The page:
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India train death toll rises to 53

11 july 2011, 10:47
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People search through the mangled carriages of a train which derailed in the state of Uttar Pradesh, India. ©Reuters
People search through the mangled carriages of a train which derailed in the state of Uttar Pradesh, India. ©Reuters
The death toll from a train accident in northern India has risen to 63, AFP reports, citing a senior police official Monday, with a Swedish man reportedly among the dead.

Rescue teams pulled bodies and survivors Monday from the wreckage of two Indian passenger trains that derailed in separate incidents over the weekend, leaving 63 dead and 200 injured.

Nearly a dozen carriages of a packed express jumped the rails in the northern state of Uttar Pradesh on Sunday, while a second derailed as a result of a suspected bomb attack in the restive northeastern state of Assam.

In the first accident, the force of the derailment caused some carriages to mount each other and badly crushed several others, making it difficult for the emergency services to get to survivors.

"We are still searching," the army officer leading the rescue operation, Colonel A.D.S. Dhillon, told AFP by telephone Monday.

"So far we have retrieved 63 bodies from the coaches and we think more people are trapped inside," Dhillon said from the site of the accident, 150 kilometres (95 miles) south of the state capital, Lucknow.

Later Sunday, at least 100 passengers were injured -- 20 of them critically -- when their train derailed in the northeastern state of Assam as the result of what police believe may have been a bomb placed on the rails by separatist rebels.

The Guwahati-Puri Express was nearing Ghograpara, about 70 kilometres from Assam's main city of Guwahati, when it was apparently hit by a strong blast.

"There was a loud explosion and it was total chaos soon after," passenger Jiten Das told AFP by telephone.

"The coach in which I was travelling skidded off the track and fell in marshy land with waist-deep water. Somehow we managed to get out. I cut my head and arms and have a wound in my chest."

Several armed separatist groups are active in the region, but police said the precise cause of the explosion was not yet known.

In Uttar Pradesh, police said at least one Swedish citizen was among the dead from the earlier derailment of the Kalka Mail, which was heading from Howrah, the main station for the eastern city of Kolkata, across India to the capital New Delhi.

The Press Trust of India news agency reported the driver was among the injured and that the train, carrying about 1,000 people, was moving at near its top speed of 108 kilometres an hour when it left the tracks.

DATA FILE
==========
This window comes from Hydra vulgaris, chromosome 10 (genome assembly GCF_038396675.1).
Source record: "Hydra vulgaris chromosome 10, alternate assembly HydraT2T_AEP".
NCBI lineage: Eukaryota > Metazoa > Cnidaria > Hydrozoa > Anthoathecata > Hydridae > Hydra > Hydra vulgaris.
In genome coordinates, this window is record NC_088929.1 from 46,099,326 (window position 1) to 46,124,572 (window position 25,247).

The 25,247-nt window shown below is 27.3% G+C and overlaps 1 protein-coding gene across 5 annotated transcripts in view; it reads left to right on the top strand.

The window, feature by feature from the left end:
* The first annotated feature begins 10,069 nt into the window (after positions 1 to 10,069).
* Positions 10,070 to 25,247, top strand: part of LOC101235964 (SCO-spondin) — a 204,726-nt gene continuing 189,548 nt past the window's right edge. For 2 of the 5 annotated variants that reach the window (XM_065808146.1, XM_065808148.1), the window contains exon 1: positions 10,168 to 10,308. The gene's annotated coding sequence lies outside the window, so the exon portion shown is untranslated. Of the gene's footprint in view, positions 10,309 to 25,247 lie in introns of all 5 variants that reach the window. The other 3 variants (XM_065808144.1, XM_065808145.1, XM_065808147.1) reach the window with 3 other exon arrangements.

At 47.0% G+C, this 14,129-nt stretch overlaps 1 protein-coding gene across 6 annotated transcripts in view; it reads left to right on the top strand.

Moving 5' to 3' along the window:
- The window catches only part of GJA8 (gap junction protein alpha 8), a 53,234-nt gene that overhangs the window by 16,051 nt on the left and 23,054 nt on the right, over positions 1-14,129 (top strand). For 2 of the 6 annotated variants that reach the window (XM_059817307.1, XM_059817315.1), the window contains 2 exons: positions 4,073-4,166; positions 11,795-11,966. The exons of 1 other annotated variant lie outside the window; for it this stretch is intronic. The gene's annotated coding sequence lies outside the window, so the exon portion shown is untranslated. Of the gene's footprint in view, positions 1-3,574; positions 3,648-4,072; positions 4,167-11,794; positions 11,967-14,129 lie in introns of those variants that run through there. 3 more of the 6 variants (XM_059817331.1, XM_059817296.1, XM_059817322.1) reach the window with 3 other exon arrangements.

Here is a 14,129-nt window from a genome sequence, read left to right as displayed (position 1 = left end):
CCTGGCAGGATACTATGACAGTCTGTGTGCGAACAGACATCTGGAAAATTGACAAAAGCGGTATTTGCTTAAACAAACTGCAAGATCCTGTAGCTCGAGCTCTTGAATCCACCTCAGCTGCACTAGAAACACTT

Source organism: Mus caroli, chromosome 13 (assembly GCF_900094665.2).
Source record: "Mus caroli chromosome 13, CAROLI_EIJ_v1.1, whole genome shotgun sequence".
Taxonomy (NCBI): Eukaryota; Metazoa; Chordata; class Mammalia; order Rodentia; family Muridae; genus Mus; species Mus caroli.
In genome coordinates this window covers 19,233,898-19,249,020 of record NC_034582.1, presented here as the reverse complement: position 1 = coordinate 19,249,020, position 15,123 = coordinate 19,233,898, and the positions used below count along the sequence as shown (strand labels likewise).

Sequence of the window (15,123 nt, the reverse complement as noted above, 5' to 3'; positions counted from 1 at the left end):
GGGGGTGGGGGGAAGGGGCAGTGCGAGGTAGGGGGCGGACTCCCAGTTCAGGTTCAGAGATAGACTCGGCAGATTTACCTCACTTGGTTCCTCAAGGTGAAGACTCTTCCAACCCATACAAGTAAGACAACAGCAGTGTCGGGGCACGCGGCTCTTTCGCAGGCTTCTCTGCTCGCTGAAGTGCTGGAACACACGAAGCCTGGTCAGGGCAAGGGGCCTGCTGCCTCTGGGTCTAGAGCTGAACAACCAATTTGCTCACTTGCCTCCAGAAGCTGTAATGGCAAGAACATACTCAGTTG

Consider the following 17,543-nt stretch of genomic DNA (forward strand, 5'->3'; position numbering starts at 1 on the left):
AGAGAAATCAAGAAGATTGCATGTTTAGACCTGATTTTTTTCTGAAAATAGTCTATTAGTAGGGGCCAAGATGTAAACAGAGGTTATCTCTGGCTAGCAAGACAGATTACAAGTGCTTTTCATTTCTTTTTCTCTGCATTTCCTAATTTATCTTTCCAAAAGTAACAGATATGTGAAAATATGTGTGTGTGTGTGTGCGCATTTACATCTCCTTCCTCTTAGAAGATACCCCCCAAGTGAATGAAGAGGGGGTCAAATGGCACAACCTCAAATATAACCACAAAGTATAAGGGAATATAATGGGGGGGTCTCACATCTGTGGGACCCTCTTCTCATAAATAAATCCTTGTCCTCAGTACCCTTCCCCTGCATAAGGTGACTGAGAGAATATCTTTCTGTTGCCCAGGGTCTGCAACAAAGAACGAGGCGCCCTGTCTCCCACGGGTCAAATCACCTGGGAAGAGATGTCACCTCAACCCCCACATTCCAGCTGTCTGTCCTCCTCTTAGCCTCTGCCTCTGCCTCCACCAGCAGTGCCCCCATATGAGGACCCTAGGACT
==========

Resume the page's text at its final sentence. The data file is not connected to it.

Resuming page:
"We were sitting in our seats when suddenly everything turned upside down," a male passenger told the CNN-IBN news channel.

"When the train stopped we broke the glass windows to jump out on the track."

Prime Minister Manmohan Singh, who is acting railways minister, expressed "deep sorrow and shock at the loss of lives."

Anxious relatives and friends of the passengers gathered at Howrah and other stations along the line seeking information about their loved ones.

Just last Thursday, 38 people were killed in a rail crash in Uttar Pradesh when a train slammed into a bus carrying a wedding party.

India's state-run railway system -- still the main form of long-distance travel despite fierce competition from new private airlines -- carries 18.5 million people daily.

The worst accident in India was in 1981 when a train plunged into a river in the eastern state of Bihar, killing an estimated 800 people.

The railway is the country's largest employer with 1.4 million people on its payroll and it runs 11,000 trains a day.

Experts say the creaking system, the world's second largest under a single management, is desperately in need of new investment to improve safety and help end transportation bottlenecks that threaten the country's economic growth.

"There is a real danger that the frequency of train accidents in India might soon desensitise people as 'yet another' instance of what has become thoughtlessly, mind-numbingly commonplace," the Indian Express said in an editorial Monday.

The newspaper criticised a political tradition of successive coalition governments awarding the railway ministry portfolio as a sop to important allies.

"This practice should be ended immediately and the ministry given to a responsible individual," it said.

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